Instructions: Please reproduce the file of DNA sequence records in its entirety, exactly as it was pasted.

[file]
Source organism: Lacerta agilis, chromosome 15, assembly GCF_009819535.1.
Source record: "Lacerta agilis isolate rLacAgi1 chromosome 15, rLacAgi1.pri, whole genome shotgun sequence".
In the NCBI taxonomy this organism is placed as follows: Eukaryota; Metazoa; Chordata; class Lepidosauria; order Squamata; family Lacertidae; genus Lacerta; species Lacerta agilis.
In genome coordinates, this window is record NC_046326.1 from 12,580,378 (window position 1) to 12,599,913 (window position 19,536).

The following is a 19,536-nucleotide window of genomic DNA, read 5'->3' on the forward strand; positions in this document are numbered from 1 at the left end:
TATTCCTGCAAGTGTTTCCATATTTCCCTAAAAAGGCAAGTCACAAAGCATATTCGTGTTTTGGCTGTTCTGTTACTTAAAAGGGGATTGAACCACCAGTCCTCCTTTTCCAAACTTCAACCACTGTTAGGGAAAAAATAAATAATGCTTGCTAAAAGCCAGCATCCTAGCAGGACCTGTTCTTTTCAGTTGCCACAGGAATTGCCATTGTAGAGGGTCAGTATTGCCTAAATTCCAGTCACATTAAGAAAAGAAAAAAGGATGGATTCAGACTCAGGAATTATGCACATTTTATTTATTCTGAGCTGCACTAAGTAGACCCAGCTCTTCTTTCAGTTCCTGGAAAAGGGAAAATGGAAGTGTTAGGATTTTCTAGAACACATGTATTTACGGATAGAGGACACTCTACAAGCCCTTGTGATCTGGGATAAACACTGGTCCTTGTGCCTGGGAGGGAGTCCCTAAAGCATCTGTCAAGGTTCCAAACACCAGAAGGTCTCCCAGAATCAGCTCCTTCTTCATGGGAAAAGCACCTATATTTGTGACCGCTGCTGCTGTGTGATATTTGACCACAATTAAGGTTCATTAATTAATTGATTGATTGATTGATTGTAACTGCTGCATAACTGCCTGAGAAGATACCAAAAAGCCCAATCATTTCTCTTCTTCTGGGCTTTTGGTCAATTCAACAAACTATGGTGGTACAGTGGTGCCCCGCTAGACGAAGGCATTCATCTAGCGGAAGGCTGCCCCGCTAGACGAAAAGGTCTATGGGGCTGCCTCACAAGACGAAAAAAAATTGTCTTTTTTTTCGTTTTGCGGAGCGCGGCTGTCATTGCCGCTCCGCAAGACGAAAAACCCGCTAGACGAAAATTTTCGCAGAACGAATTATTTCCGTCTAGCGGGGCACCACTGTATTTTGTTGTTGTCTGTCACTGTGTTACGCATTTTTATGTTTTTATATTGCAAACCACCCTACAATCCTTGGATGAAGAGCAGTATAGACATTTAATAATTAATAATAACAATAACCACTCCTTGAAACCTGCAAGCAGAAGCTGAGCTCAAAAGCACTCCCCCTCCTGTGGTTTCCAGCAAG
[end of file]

Source organism: Lacerta agilis, chromosome 15, assembly GCF_009819535.1.
Source record: "Lacerta agilis isolate rLacAgi1 chromosome 15, rLacAgi1.pri, whole genome shotgun sequence".
In the NCBI taxonomy this organism is placed as follows: Eukaryota; Metazoa; Chordata; class Lepidosauria; order Squamata; family Lacertidae; genus Lacerta; species Lacerta agilis.
In genome coordinates, this window is record NC_046326.1 from 12,580,378 (window position 1) to 12,599,913 (window position 19,536).

The following is a 19,536-nucleotide window of genomic DNA, read 5'->3' on the forward strand; positions in this document are numbered from 1 at the left end:
TATTCCTGCAAGTGTTTCCATATTTCCCTAAAAAGGCAAGTCACAAAGCATATTCGTGTTTTGGCTGTTCTGTTACTTAAAAGGGGATTGAACCACCAGTCCTCCTTTTCCAAACTTCAACCACTGTTAGGGAAAAAATAAATAATGCTTGCTAAAAGCCAGCATCCTAGCAGGACCTGTTCTTTTCAGTTGCCACAGGAATTGCCATTGTAGAGGGTCAGTATTGCCTAAATTCCAGTCACATTAAGAAAAGAAAAAAGGATGGATTCAGACTCAGGAATTATGCACATTTTATTTATTCTGAGCTGCACTAAGTAGACCCAGCTCTTCTTTCAGTTCCTGGAAAAGGGAAAATGGAAGTGTTAGGATTTTCTAGAACACATGTATTTACGGATAGAGGACACTCTACAAGCCCTTGTGATCTGGGATAAACACTGGTCCTTGTGCCTGGGAGGGAGTCCCTAAAGCATCTGTCAAGGTTCCAAACACCAGAAGGTCTCCCAGAATCAGCTCCTTCTTCATGGGAAAAGCACCTATATTTGTGACCGCTGCTGCTGTGTGATATTTGACCACAATTAAGGTTCATTAATTAATTGATTGATTGATTGATTGTAACTGCTGCATAACTGCCTGAGAAGATACCAAAAAGCCCAATCATTTCTCTTCTTCTGGGCTTTTGGTCAATTCAACAAACTATGGTGGTACAGTGGTGCCCCGCTAGACGAAGGCATTCATCTAGCGGAAGGCTGCCCCGCTAGACGAAAAGGTCTATGGGGCTGCCTCACAAGACGAAAAAAAATTGTCTTTTTTTTCGTTTTGCGGAGCGCGGCTGTCATTGCCGCTCCGCAAGACGAAAAACCCGCTAGACGAAAATTTTCGCAGAACGAATTATTTCCGTCTAGCGGGGCACCACTGTATTTTGTTGTTGTCTGTCACTGTGTTACGCATTTTTATGTTTTTATATTGCAAACCACCCTACAATCCTTGGATGAAGAGCAGTATAGACATTTAATAATTAATAATAACAATAACCACTCCTTGAAACCTGCAAGCAGAAGCTGAGCTCAAAAGCACTCCCCCTCCTGTGGTTTCCAGCAAG